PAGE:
The story itself is engaging but I was unconvinced by Fenton’s adaptation of it. Many of the critics praised his poetic language, and whilst Fenton is an admirable poet, for me this didn’t ring true. Often I found the script clunky, and at times the exposition seemed to drag. The best word I can describe it as is ‘stagey’ with some characters entering on stage and introducing themselves to the audience by saying ‘I am x.y.z’. However I couldn’t work out the logic for those who did this, those who did multiple times, and those who never introduced themselves. Time to buy the playbook then. I also expected the first act to end a scene earlier so that there was a clear younger orphan/older orphan division but my suspicion is that the script is written as a series of scenes, rather than as acts. So yes, it is all written and performed Brechtian style, but it was patchily executed.

The production values of The Orphan of Zhao were also very high: it looked good, it was well directed and for the most part it was well acted (although the doctor wasn’t always convincing, particularly when it came to deciding to swap the children and sacrifice his son – the script made it all too easy and neither the doctor nor his wife seemed to feel much resistance). Aesthetically, the Chinoiserie in some of the costuming, particularly the military Chinese-warrior inspired costumes, did make the production look as though white people were dressing up. And despite what some critics suggested, I saw no evidence of any form of Chinese movement or acting style. On reflection I do feel that Doran’s research trip to China was more about networking for the future rather than directly feeding into this particular play. The research for The Orphan of Zhao – the period, the dress, the setting, could have been done in this country given the production that’s been created. But the audience seemed to love it with the woman on the bus back to the car saying that she thought it was the ‘best thing I’ve seen all year.’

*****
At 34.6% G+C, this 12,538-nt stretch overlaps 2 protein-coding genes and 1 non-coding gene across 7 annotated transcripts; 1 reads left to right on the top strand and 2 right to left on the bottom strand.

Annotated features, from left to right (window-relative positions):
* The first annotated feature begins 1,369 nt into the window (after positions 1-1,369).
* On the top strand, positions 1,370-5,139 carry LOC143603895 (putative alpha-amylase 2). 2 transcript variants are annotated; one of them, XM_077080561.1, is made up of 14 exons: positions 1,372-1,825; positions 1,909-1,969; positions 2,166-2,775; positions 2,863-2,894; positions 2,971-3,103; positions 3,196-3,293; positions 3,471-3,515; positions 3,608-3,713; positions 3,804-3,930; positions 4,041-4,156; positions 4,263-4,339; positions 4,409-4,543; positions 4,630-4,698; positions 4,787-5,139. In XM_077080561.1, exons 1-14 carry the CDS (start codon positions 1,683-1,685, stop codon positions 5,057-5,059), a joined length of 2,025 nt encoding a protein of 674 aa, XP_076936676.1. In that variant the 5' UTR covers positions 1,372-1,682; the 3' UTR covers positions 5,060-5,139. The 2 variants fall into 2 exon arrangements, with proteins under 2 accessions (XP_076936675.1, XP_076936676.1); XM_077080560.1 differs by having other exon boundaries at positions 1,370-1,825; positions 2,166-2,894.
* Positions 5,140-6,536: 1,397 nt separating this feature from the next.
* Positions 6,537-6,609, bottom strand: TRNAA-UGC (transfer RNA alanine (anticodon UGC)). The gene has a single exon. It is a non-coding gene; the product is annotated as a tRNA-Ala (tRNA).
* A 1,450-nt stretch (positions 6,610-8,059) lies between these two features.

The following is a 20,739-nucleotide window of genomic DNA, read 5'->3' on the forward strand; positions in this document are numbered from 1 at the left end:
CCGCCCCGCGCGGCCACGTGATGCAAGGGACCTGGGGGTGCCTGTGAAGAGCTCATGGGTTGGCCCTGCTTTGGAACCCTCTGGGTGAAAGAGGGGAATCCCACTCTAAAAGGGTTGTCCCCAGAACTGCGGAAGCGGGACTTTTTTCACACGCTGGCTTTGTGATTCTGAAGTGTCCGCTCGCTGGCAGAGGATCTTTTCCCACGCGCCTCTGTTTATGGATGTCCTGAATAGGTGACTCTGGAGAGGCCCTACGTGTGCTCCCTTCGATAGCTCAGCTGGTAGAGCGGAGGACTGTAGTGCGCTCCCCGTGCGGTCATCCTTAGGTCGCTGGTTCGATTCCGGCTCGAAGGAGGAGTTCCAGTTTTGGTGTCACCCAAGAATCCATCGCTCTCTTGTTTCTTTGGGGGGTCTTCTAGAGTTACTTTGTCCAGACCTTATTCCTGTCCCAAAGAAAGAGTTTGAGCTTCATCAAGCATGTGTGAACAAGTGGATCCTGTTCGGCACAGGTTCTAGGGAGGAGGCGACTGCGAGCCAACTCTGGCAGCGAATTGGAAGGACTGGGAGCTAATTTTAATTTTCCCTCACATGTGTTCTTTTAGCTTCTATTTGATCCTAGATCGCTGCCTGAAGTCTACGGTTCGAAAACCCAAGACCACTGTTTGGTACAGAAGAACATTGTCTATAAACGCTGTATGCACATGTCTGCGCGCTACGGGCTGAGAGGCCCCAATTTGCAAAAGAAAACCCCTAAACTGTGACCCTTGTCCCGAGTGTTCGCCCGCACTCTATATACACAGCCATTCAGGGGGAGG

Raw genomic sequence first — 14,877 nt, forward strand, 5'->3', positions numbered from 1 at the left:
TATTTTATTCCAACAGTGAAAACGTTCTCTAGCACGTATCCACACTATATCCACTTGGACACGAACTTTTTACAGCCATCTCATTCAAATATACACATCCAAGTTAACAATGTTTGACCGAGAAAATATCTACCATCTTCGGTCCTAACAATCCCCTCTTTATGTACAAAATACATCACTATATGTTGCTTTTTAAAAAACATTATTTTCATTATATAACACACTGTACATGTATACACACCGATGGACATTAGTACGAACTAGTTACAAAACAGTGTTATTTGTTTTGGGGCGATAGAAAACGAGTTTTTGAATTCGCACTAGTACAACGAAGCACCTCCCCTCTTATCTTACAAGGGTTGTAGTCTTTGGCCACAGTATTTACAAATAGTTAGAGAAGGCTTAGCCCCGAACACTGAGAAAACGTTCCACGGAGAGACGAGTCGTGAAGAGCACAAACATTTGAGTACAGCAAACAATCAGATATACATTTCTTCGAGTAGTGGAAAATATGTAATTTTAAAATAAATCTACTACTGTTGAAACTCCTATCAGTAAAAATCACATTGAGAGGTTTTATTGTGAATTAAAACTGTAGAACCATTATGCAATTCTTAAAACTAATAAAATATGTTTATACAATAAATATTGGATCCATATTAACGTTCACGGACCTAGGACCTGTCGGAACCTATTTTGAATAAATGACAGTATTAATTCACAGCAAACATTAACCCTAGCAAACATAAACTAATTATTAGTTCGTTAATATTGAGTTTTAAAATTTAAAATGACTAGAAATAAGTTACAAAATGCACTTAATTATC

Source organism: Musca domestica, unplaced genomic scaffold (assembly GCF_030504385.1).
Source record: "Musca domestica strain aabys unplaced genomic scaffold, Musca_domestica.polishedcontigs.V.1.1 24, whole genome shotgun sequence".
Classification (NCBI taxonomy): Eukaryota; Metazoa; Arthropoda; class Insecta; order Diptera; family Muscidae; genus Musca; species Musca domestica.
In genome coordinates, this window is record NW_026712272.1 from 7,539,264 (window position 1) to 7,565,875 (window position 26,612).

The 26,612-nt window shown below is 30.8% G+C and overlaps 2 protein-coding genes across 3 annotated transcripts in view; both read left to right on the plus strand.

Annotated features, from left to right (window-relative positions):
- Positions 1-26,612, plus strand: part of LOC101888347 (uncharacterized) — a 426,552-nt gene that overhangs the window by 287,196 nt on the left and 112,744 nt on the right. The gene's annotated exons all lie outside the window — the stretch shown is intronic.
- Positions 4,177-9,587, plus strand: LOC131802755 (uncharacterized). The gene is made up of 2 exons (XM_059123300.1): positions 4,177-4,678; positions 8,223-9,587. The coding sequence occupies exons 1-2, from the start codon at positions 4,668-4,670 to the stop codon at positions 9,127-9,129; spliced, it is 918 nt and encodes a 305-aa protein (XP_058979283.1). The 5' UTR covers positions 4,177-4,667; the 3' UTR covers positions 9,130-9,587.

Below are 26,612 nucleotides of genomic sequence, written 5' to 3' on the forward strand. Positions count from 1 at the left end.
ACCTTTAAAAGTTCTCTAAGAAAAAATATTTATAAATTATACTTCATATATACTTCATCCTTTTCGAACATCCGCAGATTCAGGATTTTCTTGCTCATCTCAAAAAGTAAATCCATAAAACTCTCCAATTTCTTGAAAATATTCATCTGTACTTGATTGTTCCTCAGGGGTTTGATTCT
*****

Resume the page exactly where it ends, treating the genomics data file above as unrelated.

So where’s the rub?

The debate with The Orphan of Zhao was always with the casting, with both the lack of East Asian actors and the types of opportunities being offered. Although many critics said that they felt the production would have benefitted from more East Asians actors, they never said why. Here’s why.